By Bob Gourley
I found myself in quite a pickle recently. For the first time since my presidency of the Board of Directors at my condominium association I had to adjust my annual budget proposal to include a new item – “Delinquency”. What is “Delinquency” and why is it a part of the association’s annual budget? More importantly, why isn’t it part of yours?
Over the past two years, I have seen the poor economy strike several of my condominium neighbors. I am sure you have as well. Record unemployment and underemployment (folks not making what they are accustomed to) have led to a record number of late payments of common fees, foreclosures, and underfunding of annual budgets at HOAs in Connecticut and all across the country. The end result can be devastating to a condominium association that counts on its revenue supply in the form of common fees and/or special assessments to pay its bills in timely fashion.
With the new CIOA laws upon us, it has become very clear to me that protecting the association’s assets and levying the appropriate level of common fees is more important now than it has been in years. While reviewing the cash flow of my association, I noticed that in any typical month, roughly 10% of revenues were lagging 30 days or longer. We were paying our bills and residents were ultimately paying their fees and late charges but the 10% number remained consistent from month to month. While I do not doubt that the association is in overall good financial health, I decided it was time to tackle our delinquency issue before it became a crippling disorder.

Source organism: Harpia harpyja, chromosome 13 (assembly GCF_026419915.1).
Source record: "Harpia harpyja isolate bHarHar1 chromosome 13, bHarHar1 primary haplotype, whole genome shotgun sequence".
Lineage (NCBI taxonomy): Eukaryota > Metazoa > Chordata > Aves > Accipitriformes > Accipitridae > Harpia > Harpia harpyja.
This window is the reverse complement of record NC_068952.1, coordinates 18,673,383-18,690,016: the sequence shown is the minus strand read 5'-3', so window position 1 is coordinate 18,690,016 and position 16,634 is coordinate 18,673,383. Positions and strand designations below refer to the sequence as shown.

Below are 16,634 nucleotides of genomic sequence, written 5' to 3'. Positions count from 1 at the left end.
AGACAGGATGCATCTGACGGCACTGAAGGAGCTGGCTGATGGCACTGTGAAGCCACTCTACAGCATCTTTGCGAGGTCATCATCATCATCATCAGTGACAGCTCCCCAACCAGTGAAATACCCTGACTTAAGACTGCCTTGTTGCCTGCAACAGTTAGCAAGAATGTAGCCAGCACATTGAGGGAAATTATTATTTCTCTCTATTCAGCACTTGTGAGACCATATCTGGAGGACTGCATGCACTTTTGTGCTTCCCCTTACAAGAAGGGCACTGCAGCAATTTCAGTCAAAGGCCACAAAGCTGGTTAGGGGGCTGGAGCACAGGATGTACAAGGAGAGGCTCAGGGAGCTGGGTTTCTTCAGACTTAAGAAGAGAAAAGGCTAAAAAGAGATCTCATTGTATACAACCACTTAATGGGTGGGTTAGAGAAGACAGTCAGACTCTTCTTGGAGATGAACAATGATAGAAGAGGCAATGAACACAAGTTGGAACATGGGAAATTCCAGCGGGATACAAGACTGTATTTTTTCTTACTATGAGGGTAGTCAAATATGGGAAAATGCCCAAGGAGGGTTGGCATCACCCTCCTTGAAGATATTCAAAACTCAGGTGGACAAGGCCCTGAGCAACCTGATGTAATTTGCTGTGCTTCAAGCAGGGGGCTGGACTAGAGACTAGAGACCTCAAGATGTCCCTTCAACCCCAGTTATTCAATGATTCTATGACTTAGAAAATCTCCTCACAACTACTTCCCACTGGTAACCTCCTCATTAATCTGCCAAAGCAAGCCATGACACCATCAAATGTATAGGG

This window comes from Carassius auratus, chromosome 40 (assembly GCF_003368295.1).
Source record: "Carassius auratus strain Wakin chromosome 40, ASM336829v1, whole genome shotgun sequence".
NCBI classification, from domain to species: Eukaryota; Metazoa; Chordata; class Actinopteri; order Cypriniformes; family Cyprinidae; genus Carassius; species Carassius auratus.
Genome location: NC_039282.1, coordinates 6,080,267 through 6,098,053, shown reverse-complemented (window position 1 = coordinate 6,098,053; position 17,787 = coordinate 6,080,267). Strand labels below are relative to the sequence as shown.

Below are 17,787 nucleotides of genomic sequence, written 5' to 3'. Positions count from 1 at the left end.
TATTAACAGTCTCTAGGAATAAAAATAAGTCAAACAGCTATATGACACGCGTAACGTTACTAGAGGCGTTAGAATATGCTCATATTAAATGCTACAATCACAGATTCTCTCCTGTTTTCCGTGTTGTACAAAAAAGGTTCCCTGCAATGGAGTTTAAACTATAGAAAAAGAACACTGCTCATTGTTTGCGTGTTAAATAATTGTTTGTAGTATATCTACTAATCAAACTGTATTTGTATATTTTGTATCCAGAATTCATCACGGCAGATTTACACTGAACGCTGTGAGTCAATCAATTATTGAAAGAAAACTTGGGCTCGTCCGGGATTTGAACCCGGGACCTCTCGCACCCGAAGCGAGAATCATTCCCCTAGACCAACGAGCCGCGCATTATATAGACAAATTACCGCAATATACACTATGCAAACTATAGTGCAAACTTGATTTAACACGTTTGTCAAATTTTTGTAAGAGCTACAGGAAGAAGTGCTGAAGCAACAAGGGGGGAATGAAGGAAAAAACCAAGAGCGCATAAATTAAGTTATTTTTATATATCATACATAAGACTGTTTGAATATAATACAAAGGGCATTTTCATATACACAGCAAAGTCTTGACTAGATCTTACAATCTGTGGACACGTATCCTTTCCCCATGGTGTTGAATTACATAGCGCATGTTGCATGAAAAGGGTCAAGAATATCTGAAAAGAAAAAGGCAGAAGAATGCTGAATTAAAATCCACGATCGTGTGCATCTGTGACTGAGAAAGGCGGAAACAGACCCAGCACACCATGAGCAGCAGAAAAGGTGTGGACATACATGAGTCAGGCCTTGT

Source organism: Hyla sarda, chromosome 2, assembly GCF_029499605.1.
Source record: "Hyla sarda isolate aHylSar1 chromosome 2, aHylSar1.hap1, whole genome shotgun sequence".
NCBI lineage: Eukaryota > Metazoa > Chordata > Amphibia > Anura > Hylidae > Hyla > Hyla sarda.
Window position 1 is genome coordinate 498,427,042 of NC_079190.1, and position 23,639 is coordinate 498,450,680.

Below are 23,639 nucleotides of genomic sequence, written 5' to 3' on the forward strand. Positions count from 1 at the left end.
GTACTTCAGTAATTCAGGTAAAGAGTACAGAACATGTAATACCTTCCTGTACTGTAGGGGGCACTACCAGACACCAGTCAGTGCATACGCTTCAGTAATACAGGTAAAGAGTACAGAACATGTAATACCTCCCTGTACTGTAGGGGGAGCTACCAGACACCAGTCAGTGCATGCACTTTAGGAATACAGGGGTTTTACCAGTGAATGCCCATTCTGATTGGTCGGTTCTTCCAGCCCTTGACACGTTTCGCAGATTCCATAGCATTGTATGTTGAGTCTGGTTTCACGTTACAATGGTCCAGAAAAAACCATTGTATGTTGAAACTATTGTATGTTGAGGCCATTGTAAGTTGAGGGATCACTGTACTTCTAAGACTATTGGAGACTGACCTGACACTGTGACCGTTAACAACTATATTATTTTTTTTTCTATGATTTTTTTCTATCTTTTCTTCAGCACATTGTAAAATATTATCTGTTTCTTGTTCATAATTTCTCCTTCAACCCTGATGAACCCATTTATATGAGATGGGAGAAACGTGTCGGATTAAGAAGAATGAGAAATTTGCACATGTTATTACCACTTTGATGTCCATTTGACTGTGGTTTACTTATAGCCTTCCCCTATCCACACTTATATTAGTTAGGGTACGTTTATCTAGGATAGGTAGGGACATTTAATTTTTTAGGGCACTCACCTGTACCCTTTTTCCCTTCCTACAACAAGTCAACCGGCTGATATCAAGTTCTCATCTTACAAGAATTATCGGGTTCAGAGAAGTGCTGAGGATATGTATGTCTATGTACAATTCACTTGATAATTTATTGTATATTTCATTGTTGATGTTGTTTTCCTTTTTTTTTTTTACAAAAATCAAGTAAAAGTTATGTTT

After taking the usual data into account to prepare the annual budget, I arrived at what would be a typical budget presentation – a Balance Sheet with Expenses on one side and Income on the other. Everything added up so that our Expenses would be covered and our Reserve Fund would receive a healthy contribution to as well. As a Board President, I always find it encouraging to present a balance budget with a planned contribution to the Reserve Fund that doesn’t ask fellow residents to dig too deeply into their wallets.
The big difference this year was that after the balanced budget was presented, I then asked for an increase to common fees to help defray the potential damage that would be brought on if our current level of delinquencies were to increase. I explained to my fellow residents that if such delinquencies were to continue, surely the association would suffer in the form of services not being provided due to the lack of available funds. I offered three choices – do nothing, or increase common fees by 5% or 10%. The vote went in favor of the 5% increase to help offset potential delinquencies. It was not unanimous nor entirely popular, even amongst my fellow Board members.
I am very proud of my condominium association and I am pleased to report that with proper explanation, you, too, can achieve a financial victory in these troubled times. Adding a “Delinquency” line item is long overdue for many associations. All of the industry experts have been warning associations to protect themselves from financial stress. If your association is suffering from routinely delinquent collection of fees, I encourage you to take action immediately. This simple line item is likely to be is just what the doctor ordered when it come to being able to pay your association bills on time without having to present an unpopular special assessment.